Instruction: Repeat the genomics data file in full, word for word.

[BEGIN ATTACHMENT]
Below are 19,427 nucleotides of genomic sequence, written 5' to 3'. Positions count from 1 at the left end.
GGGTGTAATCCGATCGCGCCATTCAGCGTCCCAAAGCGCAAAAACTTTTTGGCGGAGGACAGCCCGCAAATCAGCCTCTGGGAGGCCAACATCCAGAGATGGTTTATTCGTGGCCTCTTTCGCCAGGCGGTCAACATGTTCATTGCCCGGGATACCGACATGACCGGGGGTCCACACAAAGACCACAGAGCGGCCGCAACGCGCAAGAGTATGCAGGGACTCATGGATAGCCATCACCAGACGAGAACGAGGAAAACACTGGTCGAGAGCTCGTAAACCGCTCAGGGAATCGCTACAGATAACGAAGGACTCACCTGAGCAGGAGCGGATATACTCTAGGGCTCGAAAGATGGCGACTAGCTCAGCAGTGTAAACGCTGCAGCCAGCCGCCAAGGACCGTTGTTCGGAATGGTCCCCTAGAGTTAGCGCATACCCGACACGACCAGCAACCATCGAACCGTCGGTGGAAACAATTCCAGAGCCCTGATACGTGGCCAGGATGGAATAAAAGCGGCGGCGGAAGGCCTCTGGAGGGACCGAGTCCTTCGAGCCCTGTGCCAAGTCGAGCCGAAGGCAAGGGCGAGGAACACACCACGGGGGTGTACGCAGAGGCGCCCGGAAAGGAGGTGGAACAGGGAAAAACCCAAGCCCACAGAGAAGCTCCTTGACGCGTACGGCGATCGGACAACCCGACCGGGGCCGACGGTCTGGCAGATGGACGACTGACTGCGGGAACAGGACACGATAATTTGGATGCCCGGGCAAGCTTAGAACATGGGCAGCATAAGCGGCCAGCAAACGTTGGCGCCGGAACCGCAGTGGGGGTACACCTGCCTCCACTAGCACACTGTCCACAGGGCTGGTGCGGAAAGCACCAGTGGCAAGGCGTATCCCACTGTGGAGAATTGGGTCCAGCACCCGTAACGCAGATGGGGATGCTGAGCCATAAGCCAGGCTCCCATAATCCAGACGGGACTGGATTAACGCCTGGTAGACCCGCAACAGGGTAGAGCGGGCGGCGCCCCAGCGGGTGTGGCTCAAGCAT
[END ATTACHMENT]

Below are 19,427 nucleotides of genomic sequence, written 5' to 3'. Positions count from 1 at the left end.
GGGTGTAATCCGATCGCGCCATTCAGCGTCCCAAAGCGCAAAAACTTTTTGGCGGAGGACAGCCCGCAAATCAGCCTCTGGGAGGCCAACATCCAGAGATGGTTTATTCGTGGCCTCTTTCGCCAGGCGGTCAACATGTTCATTGCCCGGGATACCGACATGACCGGGGGTCCACACAAAGACCACAGAGCGGCCGCAACGCGCAAGAGTATGCAGGGACTCATGGATAGCCATCACCAGACGAGAACGAGGAAAACACTGGTCGAGAGCTCGTAAACCGCTCAGGGAATCGCTACAGATAACGAAGGACTCACCTGAGCAGGAGCGGATATACTCTAGGGCTCGAAAGATGGCGACTAGCTCAGCAGTGTAAACGCTGCAGCCAGCCGCCAAGGACCGTTGTTCGGAATGGTCCCCTAGAGTTAGCGCATACCCGACACGACCAGCAACCATCGAACCGTCGGTGGAAACAATTCCAGAGCCCTGATACGTGGCCAGGATGGAATAAAAGCGGCGGCGGAAGGCCTCTGGAGGGACCGAGTCCTTCGAGCCCTGTGCCAAGTCGAGCCGAAGGCAAGGGCGAGGAACACACCACGGGGGTGTACGCAGAGGCGCCCGGAAAGGAGGTGGAACAGGGAAAAACCCAAGCCCACAGAGAAGCTCCTTGACGCGTACGGCGATCGGACAACCCGACCGGGGCCGACGGTCTGGCAGATGGACGACTGACTGCGGGAACAGGACACGATAATTTGGATGCCCGGGCAAGCTTAGAACATGGGCAGCATAAGCGGCCAGCAAACGTTGGCGCCGGAACCGCAGTGGGGGTACACCTGCCTCCACTAGCACACTGTCCACAGGGCTGGTGCGGAAAGCACCAGTGGCAAGGCGTATCCCACTGTGGAGAATTGGGTCCAGCACCCGTAACGCAGATGGGGATGCTGAGCCATAAGCCAGGCTCCCATAATCCAGACGGGACTGGATTAACGCCTGGTAGACCCGCAACAGGGTAGAGCGGGCGGCGCCCCAGCGGGTGTGGCTCAAGCAT